Businesses would surely revisit their strategies on sourcing raw materials, sub-assemblies or finished products. Over the past two decades, the concept of supply diversification has focused on continually driving down costs, said Veeraraghavan. Companies such as General Motors, which have sizable demand for their products in both the US and China, benefit from locating production capacities in both countries to be close to their customers, he noted. Consistent with that strategy, it would benefit US businesses to have “some amount of supply capability” that they can ramp up to deal with the outcome of a pandemic like a coronavirus, he added.
“It is a prudent idea for companies to invest in the resilience of their— and this has become more important than ever before,” Veeraraghavan continued. “Given that we are living in a global economy with a lot of people traveling all over the world, we’re going to have such public health crises — hopefully infrequently — for sure in the future.”
Companies could “stabilize their McKinsey report on the implications of the pandemic for businesses.” in multiple ways such as enlisting new , boosting inventories or invest in omnichannel distribution that includes online sales, according to a
The Benefits of Timely Action
“All those are great ideas of ways to mitigate the risk and they can be effective, but unfortunately, most of those are based on decisions that you have to make before the event occurs,” said Cohen. “It’s hard after the event occurs to go find alternativeor redesign your product or your process or introduce new technologies. Those are all great things to do in the long run.”
“There’s always been pressure or incentives for companies to maximize efficiency and reduce costs, finding the lowest-cost supplier and the most efficient producer or distributor in the world and to go after that,” said Cohen. “On the other hand, if you end up with a single source, you’re vulnerable to risk. And that’s what is playing out now.”
There’s always a fundamental trade-off between costs or return, and risk, Cohen noted.
“This will tip the balance more towards trying to mitigate risk, which means going to the low-cost producer and giving them 100% of your demand may look very risky now. Companies may start to want to hedge their bets and have alternative suppliers more than they would have in the past.”
Another possibility is that businesses could be persuaded to source more of their needs locally. Cohen pointed out that the pharmaceutical industry is particularly challenged now, since “the vast majority of the active ingredients are manufactured in China.”
Mitigating risk by adding new suppliers is not an easy solution, though. “There will be more pressure [on businesses] to make those investments and perhaps absorb a higher cost of sourcing things so that they have a higher insurance against these disruptions,” said Cohen. “It comes at a price. If you want to mitigate risk and absorb uncertainty, you have to make investments and pay a price.”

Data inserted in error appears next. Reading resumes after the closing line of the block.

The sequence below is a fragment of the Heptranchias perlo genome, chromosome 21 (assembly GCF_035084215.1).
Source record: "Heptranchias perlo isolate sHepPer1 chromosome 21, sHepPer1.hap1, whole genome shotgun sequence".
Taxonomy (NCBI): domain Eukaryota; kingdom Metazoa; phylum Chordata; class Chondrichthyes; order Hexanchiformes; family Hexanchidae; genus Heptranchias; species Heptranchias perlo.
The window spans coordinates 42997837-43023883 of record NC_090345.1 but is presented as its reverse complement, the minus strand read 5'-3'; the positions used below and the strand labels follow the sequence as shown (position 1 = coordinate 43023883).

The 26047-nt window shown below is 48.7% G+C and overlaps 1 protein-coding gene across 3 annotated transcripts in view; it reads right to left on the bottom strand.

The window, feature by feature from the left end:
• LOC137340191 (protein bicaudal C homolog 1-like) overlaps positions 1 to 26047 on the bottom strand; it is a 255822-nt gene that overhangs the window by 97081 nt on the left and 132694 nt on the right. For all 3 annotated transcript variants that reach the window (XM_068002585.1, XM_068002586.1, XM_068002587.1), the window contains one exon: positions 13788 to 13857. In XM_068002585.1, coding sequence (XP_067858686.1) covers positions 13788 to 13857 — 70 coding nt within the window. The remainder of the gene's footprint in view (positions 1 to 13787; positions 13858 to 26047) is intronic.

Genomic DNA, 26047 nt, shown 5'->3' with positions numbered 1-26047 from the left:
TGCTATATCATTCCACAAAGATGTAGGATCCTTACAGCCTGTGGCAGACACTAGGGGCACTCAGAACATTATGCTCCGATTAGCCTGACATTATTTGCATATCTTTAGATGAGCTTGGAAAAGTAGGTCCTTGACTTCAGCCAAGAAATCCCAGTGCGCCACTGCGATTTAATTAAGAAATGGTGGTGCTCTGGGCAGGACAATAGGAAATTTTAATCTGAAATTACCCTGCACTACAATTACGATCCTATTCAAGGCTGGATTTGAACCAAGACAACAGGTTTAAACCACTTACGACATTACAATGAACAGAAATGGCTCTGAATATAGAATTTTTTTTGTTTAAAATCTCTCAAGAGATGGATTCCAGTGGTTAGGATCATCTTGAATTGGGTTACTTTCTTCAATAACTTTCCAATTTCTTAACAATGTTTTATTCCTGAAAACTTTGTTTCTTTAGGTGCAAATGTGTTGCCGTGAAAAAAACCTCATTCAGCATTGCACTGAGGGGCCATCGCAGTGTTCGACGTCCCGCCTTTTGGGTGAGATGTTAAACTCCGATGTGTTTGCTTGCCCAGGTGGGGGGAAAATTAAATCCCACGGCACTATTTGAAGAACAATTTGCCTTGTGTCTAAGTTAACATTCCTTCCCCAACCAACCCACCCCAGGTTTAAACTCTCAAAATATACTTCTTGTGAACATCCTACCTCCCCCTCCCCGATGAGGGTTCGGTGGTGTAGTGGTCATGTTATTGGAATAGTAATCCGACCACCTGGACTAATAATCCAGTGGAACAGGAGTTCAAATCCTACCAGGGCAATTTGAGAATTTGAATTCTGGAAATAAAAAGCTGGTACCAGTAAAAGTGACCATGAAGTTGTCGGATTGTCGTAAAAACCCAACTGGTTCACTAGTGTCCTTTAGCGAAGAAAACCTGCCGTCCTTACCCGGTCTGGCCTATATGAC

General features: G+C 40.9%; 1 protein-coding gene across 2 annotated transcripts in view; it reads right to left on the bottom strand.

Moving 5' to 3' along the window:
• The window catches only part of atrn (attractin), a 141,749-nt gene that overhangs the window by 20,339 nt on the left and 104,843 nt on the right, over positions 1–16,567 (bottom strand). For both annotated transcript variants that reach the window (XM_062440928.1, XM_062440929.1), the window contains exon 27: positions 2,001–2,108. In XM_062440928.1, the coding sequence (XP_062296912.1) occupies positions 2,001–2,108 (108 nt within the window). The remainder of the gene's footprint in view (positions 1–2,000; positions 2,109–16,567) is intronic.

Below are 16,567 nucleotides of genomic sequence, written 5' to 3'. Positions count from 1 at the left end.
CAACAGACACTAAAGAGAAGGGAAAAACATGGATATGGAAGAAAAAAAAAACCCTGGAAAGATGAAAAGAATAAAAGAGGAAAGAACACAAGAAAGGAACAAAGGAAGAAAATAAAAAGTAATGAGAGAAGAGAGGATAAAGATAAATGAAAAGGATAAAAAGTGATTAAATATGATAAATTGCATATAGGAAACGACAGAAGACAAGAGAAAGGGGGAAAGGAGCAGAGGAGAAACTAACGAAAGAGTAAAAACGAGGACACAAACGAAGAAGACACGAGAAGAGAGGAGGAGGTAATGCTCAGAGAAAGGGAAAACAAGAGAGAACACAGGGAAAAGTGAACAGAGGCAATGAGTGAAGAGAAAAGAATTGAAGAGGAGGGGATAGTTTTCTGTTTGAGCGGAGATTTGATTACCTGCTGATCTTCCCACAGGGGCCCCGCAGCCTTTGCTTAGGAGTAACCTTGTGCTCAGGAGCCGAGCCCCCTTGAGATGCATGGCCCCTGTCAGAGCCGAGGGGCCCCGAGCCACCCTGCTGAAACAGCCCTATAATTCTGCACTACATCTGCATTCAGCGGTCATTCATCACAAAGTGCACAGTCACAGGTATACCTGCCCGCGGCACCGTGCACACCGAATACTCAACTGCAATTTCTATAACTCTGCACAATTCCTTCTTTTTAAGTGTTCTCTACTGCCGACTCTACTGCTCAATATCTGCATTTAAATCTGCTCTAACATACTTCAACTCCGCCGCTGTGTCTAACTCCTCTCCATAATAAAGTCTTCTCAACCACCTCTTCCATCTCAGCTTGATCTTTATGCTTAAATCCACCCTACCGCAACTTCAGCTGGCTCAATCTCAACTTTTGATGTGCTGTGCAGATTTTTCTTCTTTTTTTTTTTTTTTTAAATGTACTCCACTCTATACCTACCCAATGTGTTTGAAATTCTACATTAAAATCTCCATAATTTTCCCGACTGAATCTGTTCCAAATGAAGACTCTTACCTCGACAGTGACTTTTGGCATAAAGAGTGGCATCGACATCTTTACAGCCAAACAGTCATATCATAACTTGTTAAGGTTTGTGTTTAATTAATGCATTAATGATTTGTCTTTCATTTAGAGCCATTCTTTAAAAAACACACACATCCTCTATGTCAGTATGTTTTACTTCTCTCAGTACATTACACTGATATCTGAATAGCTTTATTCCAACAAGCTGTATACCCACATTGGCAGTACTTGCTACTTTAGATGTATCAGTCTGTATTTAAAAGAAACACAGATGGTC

There are two schools of thought regarding how businesses could plan for those unforeseen risks, said Fisher. “One is you try to identify the risks that might happen.” However, “had anybody been making up a list of potential risks, I’m not sure this [COVID-19 pandemic] would have even been on the list. The other school of thought is to identify all the different things that might disrupt supply.”
But companies don’t need to go through that exercise, said Fisher. “Just take it as a given that something could disrupt your supply. The prevention is either keep a buffer stock in inventory or have multiple sources of supply, geographically separated. Or you could do both.”
However, the disruption in supply chains caused by COVID-19 is “the mother of all disruptions,” said Fisher. “How do you do geographic mitigation of supply when the whole world is involved?”
Be Proactive and Agile
Being proactive is critical, according to Cohen. “If you want to be prepared for the occurrence of a random risk, then you have to make investments and decisions upfront, before the event,” he said. “You have to buy that insurance by making those investments. But once the event has occurred, as in this case, many of those strategies take a long time to implement; they may not be feasible at this point. It’s hard for a company that has its main supply coming from China to go find an alternative supplier. Maybe there isn’t one. Maybe the alternative supplier is also disrupted. The problem is they’re not going to find enough capacity to replace what was lost in many cases. It’s just not feasible.”
For sure, there are exceptions that have demonstrated superior supply chain agility. Fisher recalls how a fire in 2000 at a Philips Electronics semiconductor plant in Albuquerque, NM, disrupted the supply of chips for Nokia of Finland and Ericsson of Sweden, who needed them for the mobile phones they manufactured. Philips needed weeks to get the plant back up to capacity, as The Wall Street Journal reported, but Nokia deployed a crash plan to cope with the crisis.
Within two weeks of the fire disrupting chip supplies from Philips, Nokia “redesigned chips on the fly, sped up a project to boost production, and flexed the company’s muscle to squeeze more out of other suppliers in a hurry,” according to the Journal. Ericsson lost nearly $400 million in potential revenue that year, and eventually became part of Sony of Japan. Like that episode, “there have been lots of events in the past that have been wake-up calls for companies that disruptions can be a big deal in your supply chain,” Fisher added.